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Celebs Can Sue EU-Wide for Web Defamation

(CN) - The European Union's high court decided two defamation cases involving celebrities Tuesday, establishing jurisdiction for tort claims on online content.

The first case had to do with Bavarian actor Walter Sedlmayr, who was murdered in 1990. Two brothers - Wolfgang Werlé and Manfred Lauber, Sedlmayr's business associates - were convicted three years later of killing the gay multimillionaire, presumably out of greed.

Despite their life sentences, Werlé and Lauber were released on parole in 2007 and 2008, respectively.

Lauber, who is identified in the ruling as "X," asked the German courts to order eDate Advertising, an Austrian company that runs gay Web portal Rainbow.at, to remove his name in association with reports about the crime.

The second case was connected to an article titled "Kylie Minogue is back with Olivier Martinez," published on the UK's Sunday Mirror website.

Minogue, an Australian singer, and Martinez, a French actor, said this publication interfered with their personal lives, and sued MGN, the UK-based parent of the Sunday Mirror.

The Court of Justice of the European Union considered the two cases jointly after German and French courts referred questions about jurisdiction for online-defamation claims.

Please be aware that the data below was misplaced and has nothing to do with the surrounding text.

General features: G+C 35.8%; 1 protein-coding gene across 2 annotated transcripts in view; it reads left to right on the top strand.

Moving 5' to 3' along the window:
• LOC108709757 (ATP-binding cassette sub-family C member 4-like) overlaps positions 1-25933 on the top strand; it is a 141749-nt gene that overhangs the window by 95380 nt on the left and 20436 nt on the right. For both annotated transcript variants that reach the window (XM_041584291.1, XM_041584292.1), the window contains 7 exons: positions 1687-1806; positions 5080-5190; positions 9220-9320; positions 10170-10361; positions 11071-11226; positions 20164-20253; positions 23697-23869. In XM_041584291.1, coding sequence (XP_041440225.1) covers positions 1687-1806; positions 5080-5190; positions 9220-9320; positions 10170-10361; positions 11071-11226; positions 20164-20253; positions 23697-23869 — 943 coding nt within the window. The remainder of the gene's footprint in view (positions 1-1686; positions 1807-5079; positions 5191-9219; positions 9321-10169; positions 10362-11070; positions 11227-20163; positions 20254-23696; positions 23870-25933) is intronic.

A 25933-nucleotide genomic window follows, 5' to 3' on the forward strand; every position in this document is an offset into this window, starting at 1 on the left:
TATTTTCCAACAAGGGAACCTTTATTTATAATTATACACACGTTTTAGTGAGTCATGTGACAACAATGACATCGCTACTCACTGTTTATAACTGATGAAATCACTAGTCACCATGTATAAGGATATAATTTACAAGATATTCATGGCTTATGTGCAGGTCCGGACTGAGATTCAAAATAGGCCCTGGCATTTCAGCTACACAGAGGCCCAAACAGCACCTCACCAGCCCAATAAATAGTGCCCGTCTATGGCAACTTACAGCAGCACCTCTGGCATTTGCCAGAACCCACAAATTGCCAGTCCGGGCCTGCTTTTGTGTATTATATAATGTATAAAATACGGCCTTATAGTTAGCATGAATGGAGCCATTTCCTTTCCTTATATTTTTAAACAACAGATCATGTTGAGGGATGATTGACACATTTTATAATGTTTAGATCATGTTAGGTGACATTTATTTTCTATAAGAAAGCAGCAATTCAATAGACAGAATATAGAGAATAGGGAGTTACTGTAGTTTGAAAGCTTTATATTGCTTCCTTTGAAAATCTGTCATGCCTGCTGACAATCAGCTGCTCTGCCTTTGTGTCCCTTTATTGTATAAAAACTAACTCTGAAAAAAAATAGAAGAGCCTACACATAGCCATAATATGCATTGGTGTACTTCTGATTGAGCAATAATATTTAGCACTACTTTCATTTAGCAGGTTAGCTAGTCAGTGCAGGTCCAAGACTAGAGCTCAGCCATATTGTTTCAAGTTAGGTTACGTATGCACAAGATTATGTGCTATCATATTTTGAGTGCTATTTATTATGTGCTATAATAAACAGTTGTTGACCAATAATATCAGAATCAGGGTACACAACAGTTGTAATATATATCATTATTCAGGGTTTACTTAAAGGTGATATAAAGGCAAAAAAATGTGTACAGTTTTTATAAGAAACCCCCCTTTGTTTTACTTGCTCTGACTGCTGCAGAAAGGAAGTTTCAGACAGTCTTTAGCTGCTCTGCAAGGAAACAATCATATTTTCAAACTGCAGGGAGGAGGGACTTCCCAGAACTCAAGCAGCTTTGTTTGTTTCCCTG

It decided Tuesday that online content should be treated distinctly from print, as such "content may be consulted instantly by an unlimited number of Internet users throughout the world."

This makes allegations of personal-rights infringements relating to the Web particularly serious, the court said.

Although the legal framework for defamation in print form designates jurisdiction in the member state where the publication is based, online claims should merit jurisdiction in the habitual residence where the person bringing the claim is based, the court said.

As with print, claims for damages may be brought in every state where the content was accessible - which would theoretically include every EU country for online content.

Claims for damages in member countries, however, would be limited to the actual damage that occurred in that state, the Luxembourg-based court concluded.

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